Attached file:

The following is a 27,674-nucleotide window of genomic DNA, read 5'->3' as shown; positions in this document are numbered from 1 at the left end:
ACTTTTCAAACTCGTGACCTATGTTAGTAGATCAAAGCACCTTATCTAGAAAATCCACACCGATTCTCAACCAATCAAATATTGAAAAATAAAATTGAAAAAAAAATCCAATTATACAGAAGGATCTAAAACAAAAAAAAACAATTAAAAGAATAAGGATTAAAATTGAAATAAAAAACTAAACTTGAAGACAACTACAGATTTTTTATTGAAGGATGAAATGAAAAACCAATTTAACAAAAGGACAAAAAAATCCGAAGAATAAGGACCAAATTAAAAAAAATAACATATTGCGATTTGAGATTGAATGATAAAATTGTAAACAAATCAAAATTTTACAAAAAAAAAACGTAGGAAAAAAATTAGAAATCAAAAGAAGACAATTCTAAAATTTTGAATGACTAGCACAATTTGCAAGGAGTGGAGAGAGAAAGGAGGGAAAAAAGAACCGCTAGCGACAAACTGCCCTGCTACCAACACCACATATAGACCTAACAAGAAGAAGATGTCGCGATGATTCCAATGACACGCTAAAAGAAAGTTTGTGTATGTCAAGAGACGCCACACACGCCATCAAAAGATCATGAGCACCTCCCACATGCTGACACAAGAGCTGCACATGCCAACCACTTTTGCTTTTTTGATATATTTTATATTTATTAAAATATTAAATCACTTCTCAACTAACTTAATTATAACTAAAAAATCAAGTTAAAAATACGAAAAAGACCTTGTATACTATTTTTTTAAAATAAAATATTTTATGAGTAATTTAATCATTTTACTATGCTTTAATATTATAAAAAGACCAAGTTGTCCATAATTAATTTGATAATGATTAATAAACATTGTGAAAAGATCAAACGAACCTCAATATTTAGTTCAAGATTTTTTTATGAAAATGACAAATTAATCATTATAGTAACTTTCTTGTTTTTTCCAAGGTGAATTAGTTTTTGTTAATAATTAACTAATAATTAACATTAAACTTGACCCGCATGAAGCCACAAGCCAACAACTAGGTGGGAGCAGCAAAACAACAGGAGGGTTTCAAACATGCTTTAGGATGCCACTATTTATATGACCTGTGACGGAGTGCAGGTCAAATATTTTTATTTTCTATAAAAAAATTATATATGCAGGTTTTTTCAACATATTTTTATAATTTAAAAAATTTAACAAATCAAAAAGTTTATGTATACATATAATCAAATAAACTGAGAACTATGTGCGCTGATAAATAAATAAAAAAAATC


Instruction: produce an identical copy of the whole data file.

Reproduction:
The following is a 27,674-nucleotide window of genomic DNA, read 5'->3' as shown; positions in this document are numbered from 1 at the left end:
ACTTTTCAAACTCGTGACCTATGTTAGTAGATCAAAGCACCTTATCTAGAAAATCCACACCGATTCTCAACCAATCAAATATTGAAAAATAAAATTGAAAAAAAAATCCAATTATACAGAAGGATCTAAAACAAAAAAAAACAATTAAAAGAATAAGGATTAAAATTGAAATAAAAAACTAAACTTGAAGACAACTACAGATTTTTTATTGAAGGATGAAATGAAAAACCAATTTAACAAAAGGACAAAAAAATCCGAAGAATAAGGACCAAATTAAAAAAAATAACATATTGCGATTTGAGATTGAATGATAAAATTGTAAACAAATCAAAATTTTACAAAAAAAAAACGTAGGAAAAAAATTAGAAATCAAAAGAAGACAATTCTAAAATTTTGAATGACTAGCACAATTTGCAAGGAGTGGAGAGAGAAAGGAGGGAAAAAAGAACCGCTAGCGACAAACTGCCCTGCTACCAACACCACATATAGACCTAACAAGAAGAAGATGTCGCGATGATTCCAATGACACGCTAAAAGAAAGTTTGTGTATGTCAAGAGACGCCACACACGCCATCAAAAGATCATGAGCACCTCCCACATGCTGACACAAGAGCTGCACATGCCAACCACTTTTGCTTTTTTGATATATTTTATATTTATTAAAATATTAAATCACTTCTCAACTAACTTAATTATAACTAAAAAATCAAGTTAAAAATACGAAAAAGACCTTGTATACTATTTTTTTAAAATAAAATATTTTATGAGTAATTTAATCATTTTACTATGCTTTAATATTATAAAAAGACCAAGTTGTCCATAATTAATTTGATAATGATTAATAAACATTGTGAAAAGATCAAACGAACCTCAATATTTAGTTCAAGATTTTTTTATGAAAATGACAAATTAATCATTATAGTAACTTTCTTGTTTTTTCCAAGGTGAATTAGTTTTTGTTAATAATTAACTAATAATTAACATTAAACTTGACCCGCATGAAGCCACAAGCCAACAACTAGGTGGGAGCAGCAAAACAACAGGAGGGTTTCAAACATGCTTTAGGATGCCACTATTTATATGACCTGTGACGGAGTGCAGGTCAAATATTTTTATTTTCTATAAAAAAATTATATATGCAGGTTTTTTCAACATATTTTTATAATTTAAAAAATTTAACAAATCAAAAAGTTTATGTATACATATAATCAAATAAACTGAGAACTATGTGCGCTGATAAATAAATAAAAAAAATC